unbekannter Gast


Forestry: 46.2 % of the entire territory of Austria is covered by forest; the distribution of forest land varies widely by region. In the last few decades forest areas have been cut down in order to build roads, power plants and residential areas, as well as for recreational facilities; however, in total the entire forest area is growing annually by around 2,000 hectares (until the mid-1980s by as much as 6,000 ha) due to the scattering of seed into Alpine meadows, reforestation of marginally productive soil, etc. The significance of Austria's 3.88 million hectares of forest (as of 1990) lies in the production of raw materials as well as in non-economic gains such as soil and water protection and recreational value. Approximately 3.33 million hectares are production forests (commercial production forests, high timber forests, usable portion of protective forests, regrowth forests). Almost one-fifth of Austria's forested lands is classified as protected forest area. The percentage of protected forest area amounts to 46 % in Tirol, 42 % in Vorarlberg and 32 % in Salzburg.

In terms of farm size 53 % of the forested area is small forest property (up to 200 hectares), 32 % is large forest property and around 15 % belongs to the Austrian Federal Forests ( Bundesforste (OeBF)). With regard to forest ownership, the land registry shows 65.1 % as private forests, 13.6 % as communal forest land (co-operatives 9.5 %, churches 4.1 %) and 21.3 % as public forests (e.g. OeBF, provinces, municipalities).

According to the permanent inventories kept since 1961 by the Ministry of Agriculture and Forestry, production forests contain (as of 1990) over 972 million m3 solid in standing timber corresponding to 292 m3 solid per hectare, giving Austria the largest forest stocks in Europe after Switzerland. Average annual growth amounts to 31.4 million m3 (9.4 m3 per hectare). As increasingly less is cut down than grows back, Austria's forest reserve is steadily growing. Between 1981 and 1990 use of the forests for timber came to only 19.4 million m3, 70 % was final felling, 30 % due to thinning and incidental usage. To illustrate the small-lot character of forest cultivation, it may be pointed out that only 33 % of the cutting operations consist of clear-felling, i.e. felling in areas larger than 500 m2.

Employment in the forestry industry has been in steady decline, amounting to just over 5,000 forestry workers, 3,600 salaried staff and civil servants in 1993. A large portion of forestry work is done within the context of farming. The intensity of forest cultivation and the rationalisation measures in forestry work (including management of the protective forests) depend on the degree to which roads connect the forests to the outside world; including public roads through the forests themselves, forest roads amount to 42 metres per hectare on average.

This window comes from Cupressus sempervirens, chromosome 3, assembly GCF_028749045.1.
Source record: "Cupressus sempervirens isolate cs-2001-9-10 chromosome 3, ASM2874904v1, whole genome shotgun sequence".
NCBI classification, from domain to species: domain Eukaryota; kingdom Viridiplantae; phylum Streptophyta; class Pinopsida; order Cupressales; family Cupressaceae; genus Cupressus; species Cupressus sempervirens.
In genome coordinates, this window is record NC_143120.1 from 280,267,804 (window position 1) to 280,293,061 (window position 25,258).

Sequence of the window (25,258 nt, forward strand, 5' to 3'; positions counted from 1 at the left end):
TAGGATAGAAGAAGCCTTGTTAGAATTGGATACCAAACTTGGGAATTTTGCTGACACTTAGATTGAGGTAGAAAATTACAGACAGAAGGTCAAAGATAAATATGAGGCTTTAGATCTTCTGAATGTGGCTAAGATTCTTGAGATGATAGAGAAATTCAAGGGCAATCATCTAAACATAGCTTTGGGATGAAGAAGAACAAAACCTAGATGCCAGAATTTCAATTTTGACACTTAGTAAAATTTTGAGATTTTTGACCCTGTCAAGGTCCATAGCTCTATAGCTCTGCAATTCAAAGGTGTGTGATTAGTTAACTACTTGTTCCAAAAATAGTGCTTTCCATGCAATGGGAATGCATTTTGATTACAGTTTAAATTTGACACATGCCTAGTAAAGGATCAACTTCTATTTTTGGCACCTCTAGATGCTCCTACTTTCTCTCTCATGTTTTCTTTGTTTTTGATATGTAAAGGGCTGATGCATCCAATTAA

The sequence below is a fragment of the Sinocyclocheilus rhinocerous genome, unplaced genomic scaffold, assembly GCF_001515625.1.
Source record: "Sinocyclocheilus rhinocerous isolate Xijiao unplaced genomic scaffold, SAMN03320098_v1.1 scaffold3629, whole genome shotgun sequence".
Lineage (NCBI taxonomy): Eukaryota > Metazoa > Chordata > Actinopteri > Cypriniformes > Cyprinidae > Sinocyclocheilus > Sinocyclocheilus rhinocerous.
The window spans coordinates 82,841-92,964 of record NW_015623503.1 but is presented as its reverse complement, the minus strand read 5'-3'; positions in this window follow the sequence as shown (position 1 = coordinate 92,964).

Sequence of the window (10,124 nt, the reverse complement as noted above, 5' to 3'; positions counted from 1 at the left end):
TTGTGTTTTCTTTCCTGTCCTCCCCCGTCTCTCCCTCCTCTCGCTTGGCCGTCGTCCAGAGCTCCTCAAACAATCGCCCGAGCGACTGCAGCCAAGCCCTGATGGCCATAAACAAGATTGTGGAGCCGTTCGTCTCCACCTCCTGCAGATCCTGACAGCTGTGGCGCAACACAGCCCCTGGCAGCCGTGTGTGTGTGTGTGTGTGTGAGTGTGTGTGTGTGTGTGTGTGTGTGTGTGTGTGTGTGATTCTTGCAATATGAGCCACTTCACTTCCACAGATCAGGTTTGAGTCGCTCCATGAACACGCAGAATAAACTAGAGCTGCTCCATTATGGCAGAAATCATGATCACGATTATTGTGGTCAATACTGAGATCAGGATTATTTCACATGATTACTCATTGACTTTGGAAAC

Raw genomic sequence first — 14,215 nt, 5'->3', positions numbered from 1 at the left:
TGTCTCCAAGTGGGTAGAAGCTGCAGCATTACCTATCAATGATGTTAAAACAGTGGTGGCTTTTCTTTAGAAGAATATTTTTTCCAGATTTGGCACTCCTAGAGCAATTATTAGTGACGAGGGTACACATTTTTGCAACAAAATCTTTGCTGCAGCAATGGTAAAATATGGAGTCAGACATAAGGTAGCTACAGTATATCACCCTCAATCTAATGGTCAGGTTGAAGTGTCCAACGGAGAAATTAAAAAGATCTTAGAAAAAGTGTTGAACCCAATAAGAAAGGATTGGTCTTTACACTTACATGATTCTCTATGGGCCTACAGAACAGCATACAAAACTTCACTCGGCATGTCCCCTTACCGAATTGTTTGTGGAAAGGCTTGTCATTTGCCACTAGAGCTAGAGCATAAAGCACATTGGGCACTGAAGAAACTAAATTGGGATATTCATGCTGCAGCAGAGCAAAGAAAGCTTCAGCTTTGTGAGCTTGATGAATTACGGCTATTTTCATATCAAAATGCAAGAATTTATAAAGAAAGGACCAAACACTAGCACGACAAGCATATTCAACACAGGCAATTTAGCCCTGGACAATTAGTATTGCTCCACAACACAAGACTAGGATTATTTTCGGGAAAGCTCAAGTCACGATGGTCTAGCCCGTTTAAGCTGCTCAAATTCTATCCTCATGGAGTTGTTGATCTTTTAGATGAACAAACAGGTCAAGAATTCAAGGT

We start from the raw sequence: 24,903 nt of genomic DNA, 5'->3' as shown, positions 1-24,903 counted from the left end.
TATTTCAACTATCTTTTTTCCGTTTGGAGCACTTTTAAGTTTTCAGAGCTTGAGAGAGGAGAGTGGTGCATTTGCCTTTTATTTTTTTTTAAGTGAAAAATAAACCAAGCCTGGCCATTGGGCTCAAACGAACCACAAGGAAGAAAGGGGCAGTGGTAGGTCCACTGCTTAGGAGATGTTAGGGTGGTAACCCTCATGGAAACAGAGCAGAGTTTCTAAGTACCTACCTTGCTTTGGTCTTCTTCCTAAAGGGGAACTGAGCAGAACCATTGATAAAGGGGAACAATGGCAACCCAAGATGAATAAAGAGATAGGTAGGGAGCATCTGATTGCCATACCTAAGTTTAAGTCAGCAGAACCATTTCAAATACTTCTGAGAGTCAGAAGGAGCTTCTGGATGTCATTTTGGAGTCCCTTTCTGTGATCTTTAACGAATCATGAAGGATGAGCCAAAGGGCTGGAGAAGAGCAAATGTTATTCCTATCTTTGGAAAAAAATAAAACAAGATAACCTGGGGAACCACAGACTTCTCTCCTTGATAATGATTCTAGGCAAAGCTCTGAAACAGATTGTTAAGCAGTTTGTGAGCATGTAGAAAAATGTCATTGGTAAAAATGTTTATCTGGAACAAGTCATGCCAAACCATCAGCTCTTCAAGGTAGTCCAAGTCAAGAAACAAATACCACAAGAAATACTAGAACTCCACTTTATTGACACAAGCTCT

The Forestry Law of 1975, amended in 1987, provides the legal basis for the supervision of Austria's forests. The task of the Forestry Service, a supervisory agency of the Federal Ministry of Agriculture and Forestry, is to secure the sustainability of all material and non-material effects. The Forestry Law also regulates the public use of the forests for recreational purposes. In order to drive on the roads running through forested areas, permission from the proprietor of the land is required. Protection from mountain torrents and avalanches, including structural measures come under the jurisdiction of the Federal Ministry of Agriculture and Forestry. In order to correctly cultivate the forest lands, timber companies with more than 500 ha forest land are required to be headed by a forestry service. Smaller timber companies receive technical support from experts from the Chambers of Agriculture.

On average 12.6 million m3 of stripped wood is harvested in Austria every year. 83 % is pine-wood, 17 % deciduous wood. 21 % of the felled trees are used for firewood, 79 % timber, much of which is in turn further processed in sawmills. While around 4.3 million m3 untreated wood is imported to Austria, Austria exports only 0.6 million m3 solid.

Austria's sawmills produce almost 7 million m3 in cut timber, an additional 0.7 million m3 cut timber is imported. Austria exports a total of just under 4 million m3, up to two-thirds is exported to Italy. Austria's timber processing industries (pulp, paper and chipboard industry) are heavily dependent on exports and process 5.7 million m3 wood on average annually, of which 60 % is taken directly from the forest and 40 % is waste wood from the sawmills; in addition approximately 1.4 million t recycled paper is reprocessed corresponding to a raw wood equivalent of 4.1 million m3 roundwood. Employment in the timber processing industry has been declining slightly (differing by sector); the sawmills registered 10,000 workers, the paper and pulp industry just under 11,000 in 1993; the remaining timber processing companies had 26,000 workers.

Despite the density of tree cover in Austria and the rate of regrowth, forestry accounts for only around 0.5 % of GDP; including the timber industry, the ratio amounts to 4.2 %. The timber export rate totals between 12 % and 15 % of Austria's total exports. For Austria's trade balance these figures translate into an annual surplus of around ATS 20 billion.